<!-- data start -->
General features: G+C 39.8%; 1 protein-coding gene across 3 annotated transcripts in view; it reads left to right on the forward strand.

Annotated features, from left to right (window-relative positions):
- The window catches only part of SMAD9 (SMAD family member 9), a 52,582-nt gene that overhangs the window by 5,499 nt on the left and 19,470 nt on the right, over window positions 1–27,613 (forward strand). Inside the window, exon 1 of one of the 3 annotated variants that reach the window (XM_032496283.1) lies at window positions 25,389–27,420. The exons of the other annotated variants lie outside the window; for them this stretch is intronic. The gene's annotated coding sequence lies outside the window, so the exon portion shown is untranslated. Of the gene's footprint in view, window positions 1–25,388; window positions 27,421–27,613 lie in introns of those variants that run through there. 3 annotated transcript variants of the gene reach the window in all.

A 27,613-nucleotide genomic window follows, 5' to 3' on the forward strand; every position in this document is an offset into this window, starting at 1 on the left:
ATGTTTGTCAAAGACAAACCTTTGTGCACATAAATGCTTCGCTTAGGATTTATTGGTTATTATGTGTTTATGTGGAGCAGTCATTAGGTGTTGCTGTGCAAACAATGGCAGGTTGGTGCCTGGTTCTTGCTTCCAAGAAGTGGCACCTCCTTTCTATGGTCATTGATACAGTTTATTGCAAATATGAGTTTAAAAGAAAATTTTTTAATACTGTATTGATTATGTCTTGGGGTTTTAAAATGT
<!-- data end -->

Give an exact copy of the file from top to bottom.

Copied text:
General features: G+C 39.8%; 1 protein-coding gene across 3 annotated transcripts in view; it reads left to right on the forward strand.

Annotated features, from left to right (window-relative positions):
- The window catches only part of SMAD9 (SMAD family member 9), a 52,582-nt gene that overhangs the window by 5,499 nt on the left and 19,470 nt on the right, over window positions 1–27,613 (forward strand). Inside the window, exon 1 of one of the 3 annotated variants that reach the window (XM_032496283.1) lies at window positions 25,389–27,420. The exons of the other annotated variants lie outside the window; for them this stretch is intronic. The gene's annotated coding sequence lies outside the window, so the exon portion shown is untranslated. Of the gene's footprint in view, window positions 1–25,388; window positions 27,421–27,613 lie in introns of those variants that run through there. 3 annotated transcript variants of the gene reach the window in all.

A 27,613-nucleotide genomic window follows, 5' to 3' on the forward strand; every position in this document is an offset into this window, starting at 1 on the left:
ATGTTTGTCAAAGACAAACCTTTGTGCACATAAATGCTTCGCTTAGGATTTATTGGTTATTATGTGTTTATGTGGAGCAGTCATTAGGTGTTGCTGTGCAAACAATGGCAGGTTGGTGCCTGGTTCTTGCTTCCAAGAAGTGGCACCTCCTTTCTATGGTCATTGATACAGTTTATTGCAAATATGAGTTTAAAAGAAAATTTTTTAATACTGTATTGATTATGTCTTGGGGTTTTAAAATGT